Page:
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J.I. Packer

J.I. Packer, author of ‘Knowing God,’ remembered after his death

Around the world people the book “Knowing God” as one of the bestselling theological books ever written. Its prolific author, J.I. Packer, died last week at age 93.

Packer, a lifelong Anglican, wrote hundreds of Christian books and articles for nearly 70 years. He was educated at Oxford University on scholarship. Packer believed that the most important project of his life was the English Standard Version of the Bible, for which he anonymously served as general editor.

“He called for the church to take holiness and repentance seriously by walking in the Spirit and fighting against indwelling sin,” said Justin Taylor, an executive vice president for book publishing at Crossway. “He defended biblical authority and championed the cause of disciple-making catechesis. And he reintroduced multiple generations to his beloved Puritan forebears, whom he regarded as the redwoods of the Christian faith.”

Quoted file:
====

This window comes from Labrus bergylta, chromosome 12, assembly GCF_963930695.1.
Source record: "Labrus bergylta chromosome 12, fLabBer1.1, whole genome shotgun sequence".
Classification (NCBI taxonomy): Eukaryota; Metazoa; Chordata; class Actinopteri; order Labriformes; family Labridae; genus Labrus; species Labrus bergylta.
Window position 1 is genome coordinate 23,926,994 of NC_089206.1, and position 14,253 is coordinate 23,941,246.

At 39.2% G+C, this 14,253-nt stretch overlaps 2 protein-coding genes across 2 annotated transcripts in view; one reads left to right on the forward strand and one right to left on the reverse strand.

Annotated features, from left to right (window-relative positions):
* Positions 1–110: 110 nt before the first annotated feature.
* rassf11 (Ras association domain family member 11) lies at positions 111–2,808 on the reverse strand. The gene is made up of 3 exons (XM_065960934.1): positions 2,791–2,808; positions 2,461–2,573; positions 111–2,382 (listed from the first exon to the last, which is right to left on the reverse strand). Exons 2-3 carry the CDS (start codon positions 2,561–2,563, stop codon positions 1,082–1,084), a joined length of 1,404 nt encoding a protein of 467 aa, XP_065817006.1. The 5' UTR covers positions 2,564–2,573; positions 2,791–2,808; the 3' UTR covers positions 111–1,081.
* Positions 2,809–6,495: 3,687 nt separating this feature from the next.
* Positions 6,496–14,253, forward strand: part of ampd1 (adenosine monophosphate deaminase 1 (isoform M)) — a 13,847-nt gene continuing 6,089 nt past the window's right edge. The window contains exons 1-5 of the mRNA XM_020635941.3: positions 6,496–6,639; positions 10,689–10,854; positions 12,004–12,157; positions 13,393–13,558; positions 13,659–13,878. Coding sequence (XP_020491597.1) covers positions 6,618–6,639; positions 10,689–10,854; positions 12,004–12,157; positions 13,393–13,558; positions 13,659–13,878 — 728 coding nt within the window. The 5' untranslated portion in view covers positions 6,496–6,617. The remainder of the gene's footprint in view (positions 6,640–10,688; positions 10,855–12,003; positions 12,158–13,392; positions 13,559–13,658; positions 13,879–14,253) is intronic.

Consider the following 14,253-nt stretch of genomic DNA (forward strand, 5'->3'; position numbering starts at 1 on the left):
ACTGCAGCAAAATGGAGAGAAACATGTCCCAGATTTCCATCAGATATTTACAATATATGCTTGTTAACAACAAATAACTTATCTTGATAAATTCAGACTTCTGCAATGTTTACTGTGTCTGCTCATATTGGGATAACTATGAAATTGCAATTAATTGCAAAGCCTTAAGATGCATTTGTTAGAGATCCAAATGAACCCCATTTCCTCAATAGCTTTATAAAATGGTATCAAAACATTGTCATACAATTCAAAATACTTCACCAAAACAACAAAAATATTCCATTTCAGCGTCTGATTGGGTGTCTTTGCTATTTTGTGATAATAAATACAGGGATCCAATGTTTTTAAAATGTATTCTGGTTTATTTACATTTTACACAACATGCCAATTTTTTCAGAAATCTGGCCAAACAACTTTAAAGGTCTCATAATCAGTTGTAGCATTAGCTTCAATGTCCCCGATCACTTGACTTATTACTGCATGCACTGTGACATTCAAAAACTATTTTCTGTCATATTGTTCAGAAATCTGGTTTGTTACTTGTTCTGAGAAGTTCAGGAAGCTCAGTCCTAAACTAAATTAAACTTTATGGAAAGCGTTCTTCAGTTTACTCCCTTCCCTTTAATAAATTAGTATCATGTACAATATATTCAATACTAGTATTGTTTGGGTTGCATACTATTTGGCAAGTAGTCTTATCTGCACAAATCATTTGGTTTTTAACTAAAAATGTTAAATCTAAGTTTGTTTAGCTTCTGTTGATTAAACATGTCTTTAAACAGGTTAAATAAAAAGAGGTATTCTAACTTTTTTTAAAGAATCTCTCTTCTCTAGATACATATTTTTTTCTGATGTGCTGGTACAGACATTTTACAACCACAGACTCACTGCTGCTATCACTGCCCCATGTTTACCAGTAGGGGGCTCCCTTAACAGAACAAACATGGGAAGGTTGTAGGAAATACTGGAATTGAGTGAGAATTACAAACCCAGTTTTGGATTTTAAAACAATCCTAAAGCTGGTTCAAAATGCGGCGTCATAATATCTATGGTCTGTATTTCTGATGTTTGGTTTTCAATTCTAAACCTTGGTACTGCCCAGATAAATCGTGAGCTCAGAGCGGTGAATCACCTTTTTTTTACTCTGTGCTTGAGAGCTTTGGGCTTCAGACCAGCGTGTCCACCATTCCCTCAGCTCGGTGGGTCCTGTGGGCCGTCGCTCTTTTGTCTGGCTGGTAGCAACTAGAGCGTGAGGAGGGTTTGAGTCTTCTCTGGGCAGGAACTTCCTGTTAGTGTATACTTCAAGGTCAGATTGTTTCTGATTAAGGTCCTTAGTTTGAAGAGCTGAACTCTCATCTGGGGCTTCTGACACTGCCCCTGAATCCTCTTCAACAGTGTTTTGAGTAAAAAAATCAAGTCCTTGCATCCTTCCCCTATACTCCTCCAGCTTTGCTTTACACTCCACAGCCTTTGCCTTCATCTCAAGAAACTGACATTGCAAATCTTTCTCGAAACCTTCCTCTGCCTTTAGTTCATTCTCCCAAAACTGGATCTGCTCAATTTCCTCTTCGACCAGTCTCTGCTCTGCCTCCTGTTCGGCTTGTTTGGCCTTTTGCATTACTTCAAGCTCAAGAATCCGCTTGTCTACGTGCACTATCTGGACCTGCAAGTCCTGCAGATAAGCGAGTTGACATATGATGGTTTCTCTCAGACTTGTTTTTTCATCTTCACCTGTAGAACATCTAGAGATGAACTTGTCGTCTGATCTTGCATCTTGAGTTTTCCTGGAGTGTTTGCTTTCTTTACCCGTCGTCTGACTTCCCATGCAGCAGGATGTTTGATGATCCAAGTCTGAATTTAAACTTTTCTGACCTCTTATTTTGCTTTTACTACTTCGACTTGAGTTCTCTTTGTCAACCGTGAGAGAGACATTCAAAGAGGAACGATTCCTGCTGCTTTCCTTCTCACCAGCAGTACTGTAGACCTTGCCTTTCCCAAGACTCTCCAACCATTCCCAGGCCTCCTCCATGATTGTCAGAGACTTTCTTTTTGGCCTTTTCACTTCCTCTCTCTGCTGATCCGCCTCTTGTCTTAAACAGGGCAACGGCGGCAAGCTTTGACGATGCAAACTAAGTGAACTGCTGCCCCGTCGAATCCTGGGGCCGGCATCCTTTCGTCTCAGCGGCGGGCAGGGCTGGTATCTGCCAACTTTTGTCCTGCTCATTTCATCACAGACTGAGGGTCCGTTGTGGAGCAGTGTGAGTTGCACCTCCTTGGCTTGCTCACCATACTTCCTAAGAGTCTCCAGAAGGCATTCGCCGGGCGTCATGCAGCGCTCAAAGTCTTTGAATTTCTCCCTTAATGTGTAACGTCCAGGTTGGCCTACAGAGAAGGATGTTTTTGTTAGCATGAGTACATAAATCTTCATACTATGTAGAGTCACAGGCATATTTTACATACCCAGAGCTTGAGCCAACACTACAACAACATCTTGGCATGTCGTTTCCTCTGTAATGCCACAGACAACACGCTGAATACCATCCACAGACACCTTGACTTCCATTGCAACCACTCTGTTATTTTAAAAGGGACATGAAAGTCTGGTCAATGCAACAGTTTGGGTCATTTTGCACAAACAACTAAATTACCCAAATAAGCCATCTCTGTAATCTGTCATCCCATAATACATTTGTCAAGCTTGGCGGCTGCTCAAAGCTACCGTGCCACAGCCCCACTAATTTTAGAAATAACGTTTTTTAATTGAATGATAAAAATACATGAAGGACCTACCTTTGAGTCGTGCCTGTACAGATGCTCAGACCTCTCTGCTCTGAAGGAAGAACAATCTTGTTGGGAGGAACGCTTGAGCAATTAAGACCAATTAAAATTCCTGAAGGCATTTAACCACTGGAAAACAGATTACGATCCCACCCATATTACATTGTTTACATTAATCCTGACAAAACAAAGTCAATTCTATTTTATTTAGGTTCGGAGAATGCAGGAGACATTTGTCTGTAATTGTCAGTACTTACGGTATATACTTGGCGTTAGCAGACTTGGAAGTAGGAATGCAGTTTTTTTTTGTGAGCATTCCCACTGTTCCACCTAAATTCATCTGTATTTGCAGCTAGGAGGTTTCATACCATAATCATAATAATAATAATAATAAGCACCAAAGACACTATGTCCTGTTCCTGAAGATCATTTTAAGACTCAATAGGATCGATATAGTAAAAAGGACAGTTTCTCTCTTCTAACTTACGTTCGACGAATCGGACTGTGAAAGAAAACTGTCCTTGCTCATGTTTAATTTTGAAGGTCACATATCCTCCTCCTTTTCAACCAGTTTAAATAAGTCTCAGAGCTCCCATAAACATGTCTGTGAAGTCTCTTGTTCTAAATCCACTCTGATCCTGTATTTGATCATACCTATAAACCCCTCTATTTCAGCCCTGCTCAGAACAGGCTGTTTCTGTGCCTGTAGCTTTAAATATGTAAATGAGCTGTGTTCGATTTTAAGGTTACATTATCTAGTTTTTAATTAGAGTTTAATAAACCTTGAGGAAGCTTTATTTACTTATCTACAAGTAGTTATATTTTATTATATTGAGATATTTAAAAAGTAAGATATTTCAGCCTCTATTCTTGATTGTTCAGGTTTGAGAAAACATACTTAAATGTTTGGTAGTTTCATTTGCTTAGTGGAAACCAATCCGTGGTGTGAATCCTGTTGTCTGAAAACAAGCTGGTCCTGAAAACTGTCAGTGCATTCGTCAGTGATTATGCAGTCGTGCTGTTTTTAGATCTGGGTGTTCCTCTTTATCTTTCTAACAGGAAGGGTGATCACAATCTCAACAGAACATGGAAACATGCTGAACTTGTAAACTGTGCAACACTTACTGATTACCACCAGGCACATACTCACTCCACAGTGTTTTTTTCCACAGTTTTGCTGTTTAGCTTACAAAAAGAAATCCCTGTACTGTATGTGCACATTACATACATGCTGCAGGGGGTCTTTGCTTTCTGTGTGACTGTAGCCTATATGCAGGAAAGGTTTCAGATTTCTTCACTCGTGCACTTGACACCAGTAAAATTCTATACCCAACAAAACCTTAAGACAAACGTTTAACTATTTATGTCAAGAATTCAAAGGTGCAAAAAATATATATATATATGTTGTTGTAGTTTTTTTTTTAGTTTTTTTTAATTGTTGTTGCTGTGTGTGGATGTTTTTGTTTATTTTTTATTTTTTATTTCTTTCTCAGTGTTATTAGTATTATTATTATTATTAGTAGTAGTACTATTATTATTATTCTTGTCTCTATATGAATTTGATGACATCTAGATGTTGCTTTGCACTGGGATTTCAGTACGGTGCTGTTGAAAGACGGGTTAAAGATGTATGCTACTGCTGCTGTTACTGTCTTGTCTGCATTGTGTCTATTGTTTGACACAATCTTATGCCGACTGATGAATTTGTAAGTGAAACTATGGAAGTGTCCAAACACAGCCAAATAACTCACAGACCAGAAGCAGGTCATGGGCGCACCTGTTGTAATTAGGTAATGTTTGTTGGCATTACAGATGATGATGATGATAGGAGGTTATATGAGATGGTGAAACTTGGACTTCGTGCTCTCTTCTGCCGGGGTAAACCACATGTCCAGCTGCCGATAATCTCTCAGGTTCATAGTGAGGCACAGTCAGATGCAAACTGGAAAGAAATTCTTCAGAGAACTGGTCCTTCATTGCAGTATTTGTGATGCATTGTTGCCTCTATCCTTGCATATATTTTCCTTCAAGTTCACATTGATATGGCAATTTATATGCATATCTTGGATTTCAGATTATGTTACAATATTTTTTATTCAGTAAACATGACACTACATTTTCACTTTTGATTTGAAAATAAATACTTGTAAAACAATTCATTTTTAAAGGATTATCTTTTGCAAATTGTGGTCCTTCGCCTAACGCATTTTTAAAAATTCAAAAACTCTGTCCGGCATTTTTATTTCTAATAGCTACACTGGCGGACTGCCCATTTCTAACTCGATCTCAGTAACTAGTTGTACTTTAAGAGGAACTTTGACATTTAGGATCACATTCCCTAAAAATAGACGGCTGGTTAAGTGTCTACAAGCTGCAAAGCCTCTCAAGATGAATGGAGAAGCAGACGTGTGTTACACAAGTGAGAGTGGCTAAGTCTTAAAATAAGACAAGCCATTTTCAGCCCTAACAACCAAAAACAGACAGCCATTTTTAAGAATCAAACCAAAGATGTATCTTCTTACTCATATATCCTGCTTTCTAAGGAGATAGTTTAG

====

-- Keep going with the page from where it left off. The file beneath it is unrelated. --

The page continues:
Packer has been described as “an unsung hero as well as a famous man.”

“Despite his celebrity status, Packer has been indefatigable in giving himself to people and projects in ways that are invisible to the public,” Leland Ryken wrote in “10 Things You Should Know About J.I. Packer” published by Crossway. “No audience is too small for Packer, and such venues as speaking to teenagers in a living room have been a standard feature of his life.”

Packer, who was raised in a nominally Anglican family and church, converted soon after he entered Oxford University where he attended an evangelistic service sponsored by the campus InterVarsity group. While he had defended Christianity in school debates earlier on, he realized that he was not a true Christian.

Jonathan Brook, lead pastor at Refuge Church in North Carolina, that “Knowing God” has been one of the most influential books in his life.

“Thankful to God for the life and ministry of JI Packer,” he said. “If you want to judge how well a person understands Christianity, find out how much he makes of the thought of being God’s child, and having God as his father. If this is not the thought that prompts and controls his worship and prayers and his whole outlook on life, it means that he does not understand Christianity very well at all.”

–Dwight Widaman | Metro Voice

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